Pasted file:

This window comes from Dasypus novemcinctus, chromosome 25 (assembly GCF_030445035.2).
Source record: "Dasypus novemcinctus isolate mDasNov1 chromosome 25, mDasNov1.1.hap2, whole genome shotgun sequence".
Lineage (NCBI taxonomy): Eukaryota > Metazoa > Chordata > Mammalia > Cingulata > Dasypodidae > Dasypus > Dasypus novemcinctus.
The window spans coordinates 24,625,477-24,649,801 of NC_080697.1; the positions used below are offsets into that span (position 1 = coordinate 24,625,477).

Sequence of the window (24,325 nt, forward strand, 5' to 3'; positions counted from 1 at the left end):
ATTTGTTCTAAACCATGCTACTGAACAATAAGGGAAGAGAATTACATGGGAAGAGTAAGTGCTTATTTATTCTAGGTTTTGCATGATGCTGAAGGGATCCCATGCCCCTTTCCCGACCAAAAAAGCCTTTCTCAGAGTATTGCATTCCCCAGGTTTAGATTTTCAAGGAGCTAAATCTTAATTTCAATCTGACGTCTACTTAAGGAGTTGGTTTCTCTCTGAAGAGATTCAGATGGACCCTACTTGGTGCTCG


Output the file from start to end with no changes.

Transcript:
This window comes from Dasypus novemcinctus, chromosome 25 (assembly GCF_030445035.2).
Source record: "Dasypus novemcinctus isolate mDasNov1 chromosome 25, mDasNov1.1.hap2, whole genome shotgun sequence".
Lineage (NCBI taxonomy): Eukaryota > Metazoa > Chordata > Mammalia > Cingulata > Dasypodidae > Dasypus > Dasypus novemcinctus.
The window spans coordinates 24,625,477-24,649,801 of NC_080697.1; the positions used below are offsets into that span (position 1 = coordinate 24,625,477).

Sequence of the window (24,325 nt, forward strand, 5' to 3'; positions counted from 1 at the left end):
ATTTGTTCTAAACCATGCTACTGAACAATAAGGGAAGAGAATTACATGGGAAGAGTAAGTGCTTATTTATTCTAGGTTTTGCATGATGCTGAAGGGATCCCATGCCCCTTTCCCGACCAAAAAAGCCTTTCTCAGAGTATTGCATTCCCCAGGTTTAGATTTTCAAGGAGCTAAATCTTAATTTCAATCTGACGTCTACTTAAGGAGTTGGTTTCTCTCTGAAGAGATTCAGATGGACCCTACTTGGTGCTCG